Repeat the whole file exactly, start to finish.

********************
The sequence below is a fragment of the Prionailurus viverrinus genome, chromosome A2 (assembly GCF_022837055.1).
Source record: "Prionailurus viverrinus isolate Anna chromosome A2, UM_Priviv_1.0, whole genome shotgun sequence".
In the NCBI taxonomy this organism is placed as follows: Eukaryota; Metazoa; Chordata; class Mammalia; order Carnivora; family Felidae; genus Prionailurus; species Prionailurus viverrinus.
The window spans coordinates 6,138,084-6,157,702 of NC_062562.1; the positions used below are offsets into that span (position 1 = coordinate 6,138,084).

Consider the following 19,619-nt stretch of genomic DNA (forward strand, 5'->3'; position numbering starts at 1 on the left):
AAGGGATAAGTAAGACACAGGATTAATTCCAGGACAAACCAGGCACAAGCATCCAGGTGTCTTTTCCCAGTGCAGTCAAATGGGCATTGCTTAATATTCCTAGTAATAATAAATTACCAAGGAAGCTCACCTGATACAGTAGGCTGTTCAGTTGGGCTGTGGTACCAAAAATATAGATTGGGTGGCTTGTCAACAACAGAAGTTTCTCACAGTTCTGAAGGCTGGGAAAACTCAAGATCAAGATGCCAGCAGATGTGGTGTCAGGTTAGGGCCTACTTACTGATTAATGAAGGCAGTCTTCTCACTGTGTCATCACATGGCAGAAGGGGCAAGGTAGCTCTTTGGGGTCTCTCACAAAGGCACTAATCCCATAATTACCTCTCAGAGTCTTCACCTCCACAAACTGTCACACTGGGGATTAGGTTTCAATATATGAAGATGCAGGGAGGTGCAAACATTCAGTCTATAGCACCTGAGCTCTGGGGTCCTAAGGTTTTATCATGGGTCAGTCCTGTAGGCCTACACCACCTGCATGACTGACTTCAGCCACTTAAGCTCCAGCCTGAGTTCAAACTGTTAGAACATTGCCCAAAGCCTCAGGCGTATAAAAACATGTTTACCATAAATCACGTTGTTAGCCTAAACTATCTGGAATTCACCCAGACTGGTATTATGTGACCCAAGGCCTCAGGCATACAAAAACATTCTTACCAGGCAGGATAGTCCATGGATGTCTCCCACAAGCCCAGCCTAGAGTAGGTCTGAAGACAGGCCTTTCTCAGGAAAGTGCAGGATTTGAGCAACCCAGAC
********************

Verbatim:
The sequence below is a fragment of the Prionailurus viverrinus genome, chromosome A2 (assembly GCF_022837055.1).
Source record: "Prionailurus viverrinus isolate Anna chromosome A2, UM_Priviv_1.0, whole genome shotgun sequence".
In the NCBI taxonomy this organism is placed as follows: Eukaryota; Metazoa; Chordata; class Mammalia; order Carnivora; family Felidae; genus Prionailurus; species Prionailurus viverrinus.
The window spans coordinates 6,138,084-6,157,702 of NC_062562.1; the positions used below are offsets into that span (position 1 = coordinate 6,138,084).

Consider the following 19,619-nt stretch of genomic DNA (forward strand, 5'->3'; position numbering starts at 1 on the left):
AAGGGATAAGTAAGACACAGGATTAATTCCAGGACAAACCAGGCACAAGCATCCAGGTGTCTTTTCCCAGTGCAGTCAAATGGGCATTGCTTAATATTCCTAGTAATAATAAATTACCAAGGAAGCTCACCTGATACAGTAGGCTGTTCAGTTGGGCTGTGGTACCAAAAATATAGATTGGGTGGCTTGTCAACAACAGAAGTTTCTCACAGTTCTGAAGGCTGGGAAAACTCAAGATCAAGATGCCAGCAGATGTGGTGTCAGGTTAGGGCCTACTTACTGATTAATGAAGGCAGTCTTCTCACTGTGTCATCACATGGCAGAAGGGGCAAGGTAGCTCTTTGGGGTCTCTCACAAAGGCACTAATCCCATAATTACCTCTCAGAGTCTTCACCTCCACAAACTGTCACACTGGGGATTAGGTTTCAATATATGAAGATGCAGGGAGGTGCAAACATTCAGTCTATAGCACCTGAGCTCTGGGGTCCTAAGGTTTTATCATGGGTCAGTCCTGTAGGCCTACACCACCTGCATGACTGACTTCAGCCACTTAAGCTCCAGCCTGAGTTCAAACTGTTAGAACATTGCCCAAAGCCTCAGGCGTATAAAAACATGTTTACCATAAATCACGTTGTTAGCCTAAACTATCTGGAATTCACCCAGACTGGTATTATGTGACCCAAGGCCTCAGGCATACAAAAACATTCTTACCAGGCAGGATAGTCCATGGATGTCTCCCACAAGCCCAGCCTAGAGTAGGTCTGAAGACAGGCCTTTCTCAGGAAAGTGCAGGATTTGAGCAACCCAGAC